John Joseph Earley was a local artisan who was an innovator of colorful concrete mosaic and a pioneer in prefabricated concrete construction. Earley implemented his earliest projects in Montgomery County and the Washington, DC region before this master craftsman’s work gained nationwide interest. [Note: see below for information about a tour of two of Earley’s DC projects.]
John J. Earley designed demonstration houses in Silver Spring made of his polychrome precast concrete panels. John J. Earley’s Polychrome Houses (1934–35), at Sutherland Drive and Colesville Road, Silver Spring have been called the birthplace of precast architectural concrete. This collection of five modernist houses with brilliant exterior polychrome walls was a prototype project for John Joseph Earley’s prefabricated concrete construction. The Polychrome Historic District is designated on Montgomery County’s Master Plan for Historic Preservation, and listed in the National Register of Historic Places.
Earley’s signature concrete mosaic panels are composed of brilliantly colored stones. The Polychrome houses are embellished with Art Deco detailing of chevron pattern panels, decorative friezes, and accent blocks.
For this Colesville Road house, main panels are colored with pink-rose Oklahoma jasperite; pillars are of gray Potomac River gravel; under window panels are crushed cobalt glass; and the main frieze is crushed glass of red, black and gold.
Two-story houses on Sutherland Drive feature colorful patterned panels. These larger houses were early proof to skeptics of the suitability of this construction method for larger scale buildings.
The Montgomery County Historic Preservation Commission recently approved an Eagle Scout project to install an interpretive marker in the Polychrome District celebrating Earley and his polychrome precast concrete houses.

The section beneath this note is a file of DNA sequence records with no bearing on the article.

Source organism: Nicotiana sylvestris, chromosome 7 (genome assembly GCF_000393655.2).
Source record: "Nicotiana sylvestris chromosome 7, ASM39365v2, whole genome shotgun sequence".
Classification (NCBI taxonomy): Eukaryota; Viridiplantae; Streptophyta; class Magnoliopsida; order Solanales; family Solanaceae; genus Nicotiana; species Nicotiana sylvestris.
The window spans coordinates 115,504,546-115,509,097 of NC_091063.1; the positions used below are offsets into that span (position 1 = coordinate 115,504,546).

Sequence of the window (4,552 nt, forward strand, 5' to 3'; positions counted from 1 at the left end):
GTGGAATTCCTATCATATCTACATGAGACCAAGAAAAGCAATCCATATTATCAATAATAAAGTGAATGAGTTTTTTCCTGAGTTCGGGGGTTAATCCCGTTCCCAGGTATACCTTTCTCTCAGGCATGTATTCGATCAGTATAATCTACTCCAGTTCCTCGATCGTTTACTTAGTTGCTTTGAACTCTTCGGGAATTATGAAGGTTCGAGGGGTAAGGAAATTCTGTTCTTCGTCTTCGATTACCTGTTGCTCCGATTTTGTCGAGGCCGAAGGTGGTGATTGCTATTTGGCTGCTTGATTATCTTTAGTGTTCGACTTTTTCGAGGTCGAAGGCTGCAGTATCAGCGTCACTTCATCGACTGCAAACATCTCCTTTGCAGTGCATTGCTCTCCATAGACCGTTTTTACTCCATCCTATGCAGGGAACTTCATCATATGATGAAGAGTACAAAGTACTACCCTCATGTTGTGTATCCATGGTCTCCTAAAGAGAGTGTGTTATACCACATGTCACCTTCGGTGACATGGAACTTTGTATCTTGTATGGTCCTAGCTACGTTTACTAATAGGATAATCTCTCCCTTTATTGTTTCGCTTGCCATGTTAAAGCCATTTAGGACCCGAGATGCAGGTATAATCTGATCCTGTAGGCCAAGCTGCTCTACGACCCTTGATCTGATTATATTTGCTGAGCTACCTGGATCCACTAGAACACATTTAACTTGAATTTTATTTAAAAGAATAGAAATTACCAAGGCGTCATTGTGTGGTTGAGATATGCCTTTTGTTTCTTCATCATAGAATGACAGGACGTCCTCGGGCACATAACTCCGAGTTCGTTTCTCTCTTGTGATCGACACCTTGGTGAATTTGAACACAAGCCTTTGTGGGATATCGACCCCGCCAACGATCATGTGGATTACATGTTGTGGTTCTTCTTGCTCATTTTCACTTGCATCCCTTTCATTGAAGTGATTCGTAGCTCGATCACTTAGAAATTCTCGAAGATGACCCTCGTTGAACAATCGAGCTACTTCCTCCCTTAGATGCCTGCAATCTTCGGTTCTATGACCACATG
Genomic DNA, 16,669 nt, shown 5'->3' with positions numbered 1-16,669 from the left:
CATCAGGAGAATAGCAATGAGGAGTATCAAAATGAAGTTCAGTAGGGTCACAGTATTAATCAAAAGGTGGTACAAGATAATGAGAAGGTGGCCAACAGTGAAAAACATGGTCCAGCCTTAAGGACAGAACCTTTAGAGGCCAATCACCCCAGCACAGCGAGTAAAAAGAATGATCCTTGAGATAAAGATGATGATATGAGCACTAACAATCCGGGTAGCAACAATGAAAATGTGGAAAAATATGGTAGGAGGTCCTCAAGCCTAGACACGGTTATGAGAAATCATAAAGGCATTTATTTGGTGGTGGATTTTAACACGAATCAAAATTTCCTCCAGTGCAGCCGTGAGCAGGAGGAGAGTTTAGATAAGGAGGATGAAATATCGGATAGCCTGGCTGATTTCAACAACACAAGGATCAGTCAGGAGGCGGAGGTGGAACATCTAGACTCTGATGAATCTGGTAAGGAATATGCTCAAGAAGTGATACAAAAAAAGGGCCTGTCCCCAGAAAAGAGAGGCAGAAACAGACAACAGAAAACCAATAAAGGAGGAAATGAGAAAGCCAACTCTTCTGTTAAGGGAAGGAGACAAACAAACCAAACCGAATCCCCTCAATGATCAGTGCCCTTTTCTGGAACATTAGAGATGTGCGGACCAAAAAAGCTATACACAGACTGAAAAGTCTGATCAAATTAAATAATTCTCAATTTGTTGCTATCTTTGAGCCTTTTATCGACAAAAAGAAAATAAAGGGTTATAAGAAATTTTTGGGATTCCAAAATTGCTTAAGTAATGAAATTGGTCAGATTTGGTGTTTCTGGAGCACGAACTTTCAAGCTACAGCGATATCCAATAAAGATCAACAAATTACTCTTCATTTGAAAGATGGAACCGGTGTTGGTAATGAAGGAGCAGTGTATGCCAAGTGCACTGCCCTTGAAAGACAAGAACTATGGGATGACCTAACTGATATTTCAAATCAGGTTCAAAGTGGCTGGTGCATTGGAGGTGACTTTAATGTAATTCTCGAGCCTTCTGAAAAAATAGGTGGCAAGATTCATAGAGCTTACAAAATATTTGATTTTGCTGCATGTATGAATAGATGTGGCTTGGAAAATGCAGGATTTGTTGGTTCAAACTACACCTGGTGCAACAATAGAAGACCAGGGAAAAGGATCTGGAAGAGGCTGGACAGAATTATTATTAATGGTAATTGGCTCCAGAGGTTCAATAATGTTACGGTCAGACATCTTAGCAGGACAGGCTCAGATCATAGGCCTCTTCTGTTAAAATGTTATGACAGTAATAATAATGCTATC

Born in New York City, Earley moved to Washington, DC, as a boy and studied at St. John’s College. A fifth-generation stone carver, Earley developed the “Earley Process,” which became the basis for modern concrete panel construction. Though Earley died in 1945, his studio continued to operate, producing cast concrete panels and decorative mosaics until it closed in 1973.
The Earley Studio designed a concrete mosaic panel for the front façade of John Samperton’s North Chevy Chase Christian Church.
Tour of Earley’s Early Work
The Association for Preservation Technology and the DC Preservation League are sponsoring a tour of John J. Earley’s first projects in Washington, DC: the Shrine of the Sacred Heart (1922) and Meridian Hill Park (1914-1940) on Saturday, June 18, 2016.
Photographs: Polychrome Houses – Constance Terry and Carol Kennedy; North Chevy Chase Christian Church – Carol Highsmith.
For more information about John J. Earley projects in Montgomery County, see the book Montgomery Modern: Modern Architecture in Montgomery County, Maryland, 1930-1979 by Clare Lise Kelly (M-NCPPC, 2015). www.montgomeryplanning.org/montgomerymodern